According to a TAU SA statement, the agricultural sector’s only priority is to put food on the table of the country’s people, and to do it as affordably as possible.
“The junk status will have an impact on food prices. Lessons [learnt] from Egypt have shown that when food prices become so high that it is unaffordable, it can lead to a revolution. Farmers can have the stabilising power in the country as long as they are not distracted and deceived by government’s failing policies,” TAU SA president, Louis Meintjes, said in the statement.
Dr Simphiwe Ngqangweni, senior manager for markets and economic research centre at the National Agricultural Marketing Council, told Farmer’s Weekly that the country’s rating downgrade may appear to be bad news for the economy, but in reality some may benefit in the short or medium term.
“South African agricultural exporters stand to benefit from the depreciation of the rand through increased demand for South African products that appear cheaper from a foreign buyer’s point of view. The question we need to answer is whether the net effect on the country’s traders (importers and exporters) is positive or negative? That is still to be quantified,” Ngqangweni said.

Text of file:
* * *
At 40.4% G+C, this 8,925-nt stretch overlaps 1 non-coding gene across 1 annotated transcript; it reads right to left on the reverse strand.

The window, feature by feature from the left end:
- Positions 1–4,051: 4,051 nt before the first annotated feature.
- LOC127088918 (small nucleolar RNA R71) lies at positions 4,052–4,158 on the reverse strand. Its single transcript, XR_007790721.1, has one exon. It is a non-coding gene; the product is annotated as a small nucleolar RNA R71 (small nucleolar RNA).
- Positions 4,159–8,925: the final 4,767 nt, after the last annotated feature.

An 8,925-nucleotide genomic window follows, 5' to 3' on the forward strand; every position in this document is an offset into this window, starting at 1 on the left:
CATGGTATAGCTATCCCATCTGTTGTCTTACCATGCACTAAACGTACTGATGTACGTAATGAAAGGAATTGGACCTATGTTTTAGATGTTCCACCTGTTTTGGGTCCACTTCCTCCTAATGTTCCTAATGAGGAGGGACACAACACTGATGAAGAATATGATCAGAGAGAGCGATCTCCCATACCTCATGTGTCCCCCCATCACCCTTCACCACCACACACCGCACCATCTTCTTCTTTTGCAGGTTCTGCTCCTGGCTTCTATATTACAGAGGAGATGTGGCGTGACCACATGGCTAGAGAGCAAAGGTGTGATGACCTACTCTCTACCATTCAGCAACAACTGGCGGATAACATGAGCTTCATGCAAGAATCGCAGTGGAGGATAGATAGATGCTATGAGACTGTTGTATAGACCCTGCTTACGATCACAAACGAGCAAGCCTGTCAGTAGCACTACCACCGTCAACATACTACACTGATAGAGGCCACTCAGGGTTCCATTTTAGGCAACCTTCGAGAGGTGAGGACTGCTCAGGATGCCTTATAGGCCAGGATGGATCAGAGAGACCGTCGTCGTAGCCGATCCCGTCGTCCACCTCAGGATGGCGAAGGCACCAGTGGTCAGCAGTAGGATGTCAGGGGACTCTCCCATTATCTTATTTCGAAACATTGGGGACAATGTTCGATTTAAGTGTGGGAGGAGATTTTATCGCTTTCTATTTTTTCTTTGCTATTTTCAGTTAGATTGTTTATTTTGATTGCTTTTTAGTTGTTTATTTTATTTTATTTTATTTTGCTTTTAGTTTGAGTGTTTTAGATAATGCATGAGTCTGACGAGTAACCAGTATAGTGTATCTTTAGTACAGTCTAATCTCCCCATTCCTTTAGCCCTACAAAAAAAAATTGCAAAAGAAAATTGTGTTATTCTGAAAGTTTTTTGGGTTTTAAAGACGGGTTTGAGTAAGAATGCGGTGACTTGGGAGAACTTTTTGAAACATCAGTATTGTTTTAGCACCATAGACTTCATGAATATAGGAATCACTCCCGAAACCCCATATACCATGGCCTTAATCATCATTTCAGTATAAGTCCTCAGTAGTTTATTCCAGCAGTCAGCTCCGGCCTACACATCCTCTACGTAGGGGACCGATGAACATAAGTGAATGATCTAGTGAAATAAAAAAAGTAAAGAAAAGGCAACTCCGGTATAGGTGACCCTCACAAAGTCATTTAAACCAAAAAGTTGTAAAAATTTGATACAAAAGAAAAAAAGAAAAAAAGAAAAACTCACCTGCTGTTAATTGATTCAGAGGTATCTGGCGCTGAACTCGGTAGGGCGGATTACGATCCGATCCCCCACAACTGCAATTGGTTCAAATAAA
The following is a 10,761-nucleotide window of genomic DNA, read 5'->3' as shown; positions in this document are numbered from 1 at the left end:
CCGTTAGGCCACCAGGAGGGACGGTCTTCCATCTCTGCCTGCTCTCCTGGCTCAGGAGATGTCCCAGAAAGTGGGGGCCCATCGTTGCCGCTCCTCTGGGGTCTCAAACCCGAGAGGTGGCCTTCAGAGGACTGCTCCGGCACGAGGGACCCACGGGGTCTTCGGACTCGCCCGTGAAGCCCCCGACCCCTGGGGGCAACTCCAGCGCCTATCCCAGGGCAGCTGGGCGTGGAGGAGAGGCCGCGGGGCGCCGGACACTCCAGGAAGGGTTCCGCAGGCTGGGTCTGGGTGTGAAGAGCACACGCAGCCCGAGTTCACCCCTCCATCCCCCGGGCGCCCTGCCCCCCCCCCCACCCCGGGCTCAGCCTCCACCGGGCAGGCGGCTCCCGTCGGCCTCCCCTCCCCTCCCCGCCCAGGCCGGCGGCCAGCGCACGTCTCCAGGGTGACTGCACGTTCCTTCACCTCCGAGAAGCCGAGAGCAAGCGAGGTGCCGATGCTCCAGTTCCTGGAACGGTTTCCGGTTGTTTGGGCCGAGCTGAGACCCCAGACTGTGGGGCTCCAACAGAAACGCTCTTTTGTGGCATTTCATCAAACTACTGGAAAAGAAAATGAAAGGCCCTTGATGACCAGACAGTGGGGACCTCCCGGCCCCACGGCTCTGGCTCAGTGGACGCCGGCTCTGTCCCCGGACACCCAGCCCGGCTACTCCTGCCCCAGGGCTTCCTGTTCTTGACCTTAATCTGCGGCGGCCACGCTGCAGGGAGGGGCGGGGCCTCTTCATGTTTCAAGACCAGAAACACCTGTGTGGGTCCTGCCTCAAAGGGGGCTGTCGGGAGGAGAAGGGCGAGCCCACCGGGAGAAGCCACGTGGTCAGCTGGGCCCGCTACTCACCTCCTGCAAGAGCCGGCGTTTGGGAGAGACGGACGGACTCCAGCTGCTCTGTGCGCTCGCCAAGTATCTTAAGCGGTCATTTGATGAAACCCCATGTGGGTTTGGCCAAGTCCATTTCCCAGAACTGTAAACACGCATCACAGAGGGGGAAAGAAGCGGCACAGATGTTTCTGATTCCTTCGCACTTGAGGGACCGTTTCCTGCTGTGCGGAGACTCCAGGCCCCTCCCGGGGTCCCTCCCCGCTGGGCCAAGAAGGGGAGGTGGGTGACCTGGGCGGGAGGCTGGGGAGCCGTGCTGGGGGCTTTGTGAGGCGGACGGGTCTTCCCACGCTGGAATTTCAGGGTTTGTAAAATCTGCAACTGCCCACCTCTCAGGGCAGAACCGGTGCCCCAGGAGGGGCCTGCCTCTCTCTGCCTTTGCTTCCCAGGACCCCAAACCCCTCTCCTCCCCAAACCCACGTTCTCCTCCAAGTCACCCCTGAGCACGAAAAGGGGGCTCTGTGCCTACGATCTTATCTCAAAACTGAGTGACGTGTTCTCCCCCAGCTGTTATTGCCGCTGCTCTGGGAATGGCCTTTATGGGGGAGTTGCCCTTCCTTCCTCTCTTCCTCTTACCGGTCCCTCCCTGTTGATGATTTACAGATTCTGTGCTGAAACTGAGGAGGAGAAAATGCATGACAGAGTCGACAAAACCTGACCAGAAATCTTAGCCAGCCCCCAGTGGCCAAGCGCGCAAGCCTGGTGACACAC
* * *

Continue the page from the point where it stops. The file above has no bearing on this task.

However, inflation may increase as the rand depreciates, due to the higher cost of imports such as fertiliser and other agricultural inputs.
In the event that the demand for South Africa’s “perceived cheaper products” increases, it may lead to increased production. However, increased agricultural production would only be possible in an environment in which it is conducive to do business and where there are incentives to do so, Ngqangweni said.
Interest rates may also go up in the medium to long term, which would increase the cost of debt for agricultural investors, both at farm level and along the rest of the agricultural value chain, according to Ngqangweni.
A credit downgrade means that a country’s risk profile increases, and therefore the cost of borrowing rises. Repayments on existing debt may also escalate due to increased interest on loans, which reduces available funds that could be invested elsewhere, Ngqangweni said.